Mostly I don’t know what to say about this story. It’s pretty extreme, so it’s driving me to extremes. One company is eaten up by a bigger company, which is consumed by fire. What nourishes me destroys me. I think I’m supposed to feel sorry for James and Mallory, holding hands as they await their fiery deaths, but I wonder what they consumed before the story started. Maybe the conflagration started long ago, and we’re just beginning to see its effects.

* * *     

  • The story is available online at VQR.
  • Jake Weber has a more literary post about this story on Workshop Heretic – but even he gets caught up a little bit, listing three ways capitalism will kill us all.

BASS 2022: Okwiri Oduor, “Mbui Dash” from Granta #156

Granta art by Arcmanoro Niles
After writing my debut novel, I felt so full of longing for my protagonist…. The novel was about the ways in which Ayosa reconciles with her mother’s faltering and inadequate love, the ways in which she sought and found herself in other people and places. One of those people was Mbui, who then became more than a friend to Ayosa. In the novel, they had a sister-making ceremony, and henceforth, were completely, irrevocably, sisters. The novel was told from Ayosa’s perspective, but in this story, Ayosa was demanding that we meet her sister Mbui and get to know her too. It is an addendum to the novel. It is a postscript from the protagonist, saying goodbye-see-you-later-we-are-all-right-we-have-each-other-okay-then.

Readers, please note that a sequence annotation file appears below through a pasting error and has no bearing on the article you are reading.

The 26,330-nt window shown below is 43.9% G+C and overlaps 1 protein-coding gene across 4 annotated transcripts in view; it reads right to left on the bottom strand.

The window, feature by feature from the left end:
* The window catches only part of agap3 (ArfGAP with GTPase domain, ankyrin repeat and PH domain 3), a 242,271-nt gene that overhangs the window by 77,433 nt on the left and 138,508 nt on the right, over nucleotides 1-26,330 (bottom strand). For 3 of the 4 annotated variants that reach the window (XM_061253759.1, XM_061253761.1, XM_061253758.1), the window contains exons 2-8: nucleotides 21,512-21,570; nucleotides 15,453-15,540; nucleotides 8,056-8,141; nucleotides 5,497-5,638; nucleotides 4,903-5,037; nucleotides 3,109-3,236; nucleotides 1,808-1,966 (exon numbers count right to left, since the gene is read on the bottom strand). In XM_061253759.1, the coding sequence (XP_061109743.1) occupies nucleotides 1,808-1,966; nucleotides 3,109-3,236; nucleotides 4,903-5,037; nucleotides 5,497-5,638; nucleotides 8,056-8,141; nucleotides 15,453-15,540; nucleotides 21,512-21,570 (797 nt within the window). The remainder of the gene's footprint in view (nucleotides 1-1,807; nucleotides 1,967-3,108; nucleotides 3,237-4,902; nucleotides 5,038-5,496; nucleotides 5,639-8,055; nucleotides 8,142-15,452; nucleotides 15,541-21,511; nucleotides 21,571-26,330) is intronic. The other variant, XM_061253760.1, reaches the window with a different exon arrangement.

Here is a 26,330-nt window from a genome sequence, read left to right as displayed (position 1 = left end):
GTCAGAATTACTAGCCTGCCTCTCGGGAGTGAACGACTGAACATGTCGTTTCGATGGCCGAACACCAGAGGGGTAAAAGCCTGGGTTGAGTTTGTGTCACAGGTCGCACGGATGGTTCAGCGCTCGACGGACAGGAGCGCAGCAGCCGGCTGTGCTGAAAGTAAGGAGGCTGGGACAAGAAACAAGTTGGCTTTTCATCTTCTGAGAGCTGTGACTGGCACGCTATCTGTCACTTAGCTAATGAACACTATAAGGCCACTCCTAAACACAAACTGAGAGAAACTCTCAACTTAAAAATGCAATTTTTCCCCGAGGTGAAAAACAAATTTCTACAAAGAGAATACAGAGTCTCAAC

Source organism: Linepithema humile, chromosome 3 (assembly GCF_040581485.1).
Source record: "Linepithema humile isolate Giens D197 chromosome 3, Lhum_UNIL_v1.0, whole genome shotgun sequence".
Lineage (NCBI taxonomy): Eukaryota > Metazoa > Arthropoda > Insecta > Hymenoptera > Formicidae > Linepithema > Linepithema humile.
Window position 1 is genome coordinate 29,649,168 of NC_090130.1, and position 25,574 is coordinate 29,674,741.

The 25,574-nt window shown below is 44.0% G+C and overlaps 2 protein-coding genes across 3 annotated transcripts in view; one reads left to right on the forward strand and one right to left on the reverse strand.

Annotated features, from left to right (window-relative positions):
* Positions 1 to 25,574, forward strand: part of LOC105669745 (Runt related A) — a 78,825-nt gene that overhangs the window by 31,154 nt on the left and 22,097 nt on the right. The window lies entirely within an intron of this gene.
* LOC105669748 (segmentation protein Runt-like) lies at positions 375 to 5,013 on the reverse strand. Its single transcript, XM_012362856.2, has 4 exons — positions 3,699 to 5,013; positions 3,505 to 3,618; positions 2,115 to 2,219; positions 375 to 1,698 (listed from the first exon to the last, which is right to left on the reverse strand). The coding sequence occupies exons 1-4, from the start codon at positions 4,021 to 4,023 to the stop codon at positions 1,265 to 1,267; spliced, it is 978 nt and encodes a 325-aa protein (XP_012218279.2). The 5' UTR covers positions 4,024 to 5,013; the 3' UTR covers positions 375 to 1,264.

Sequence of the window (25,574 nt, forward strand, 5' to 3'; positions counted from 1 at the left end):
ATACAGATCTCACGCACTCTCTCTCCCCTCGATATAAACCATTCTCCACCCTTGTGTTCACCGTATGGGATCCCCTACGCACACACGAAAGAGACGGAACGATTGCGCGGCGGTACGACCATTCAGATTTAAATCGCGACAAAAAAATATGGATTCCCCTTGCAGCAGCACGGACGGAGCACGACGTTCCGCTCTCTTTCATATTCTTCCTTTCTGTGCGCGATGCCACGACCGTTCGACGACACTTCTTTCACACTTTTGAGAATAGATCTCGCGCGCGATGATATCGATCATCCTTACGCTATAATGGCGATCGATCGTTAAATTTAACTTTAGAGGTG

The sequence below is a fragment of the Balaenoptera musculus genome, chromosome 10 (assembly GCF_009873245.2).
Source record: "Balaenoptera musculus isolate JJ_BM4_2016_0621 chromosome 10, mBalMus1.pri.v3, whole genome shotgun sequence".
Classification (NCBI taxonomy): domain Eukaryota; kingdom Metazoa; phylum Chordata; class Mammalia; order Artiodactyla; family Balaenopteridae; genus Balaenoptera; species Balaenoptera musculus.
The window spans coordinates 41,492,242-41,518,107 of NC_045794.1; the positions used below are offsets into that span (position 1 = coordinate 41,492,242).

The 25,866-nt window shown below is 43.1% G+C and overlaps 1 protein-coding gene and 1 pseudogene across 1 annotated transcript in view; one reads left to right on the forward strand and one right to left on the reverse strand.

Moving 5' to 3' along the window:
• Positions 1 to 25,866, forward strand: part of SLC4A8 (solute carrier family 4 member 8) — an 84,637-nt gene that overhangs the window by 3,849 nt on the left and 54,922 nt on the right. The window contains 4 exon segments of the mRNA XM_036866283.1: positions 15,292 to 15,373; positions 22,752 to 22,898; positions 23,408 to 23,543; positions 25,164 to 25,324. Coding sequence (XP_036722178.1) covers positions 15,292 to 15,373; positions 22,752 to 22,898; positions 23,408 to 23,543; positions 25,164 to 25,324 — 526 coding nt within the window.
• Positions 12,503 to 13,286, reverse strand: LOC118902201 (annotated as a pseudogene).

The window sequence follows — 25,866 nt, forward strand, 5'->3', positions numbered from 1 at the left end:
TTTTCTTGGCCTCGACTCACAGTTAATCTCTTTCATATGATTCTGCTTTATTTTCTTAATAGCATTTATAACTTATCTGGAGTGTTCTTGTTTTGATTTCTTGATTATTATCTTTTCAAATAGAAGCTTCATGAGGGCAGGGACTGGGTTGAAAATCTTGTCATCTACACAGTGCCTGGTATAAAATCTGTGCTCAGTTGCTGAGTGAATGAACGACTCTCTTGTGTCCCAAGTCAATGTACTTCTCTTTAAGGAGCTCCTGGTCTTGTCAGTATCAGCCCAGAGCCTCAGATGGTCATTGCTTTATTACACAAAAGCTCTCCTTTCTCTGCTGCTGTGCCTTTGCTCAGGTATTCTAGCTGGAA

Okwiri Oduor, BASS 2022 Contributor Note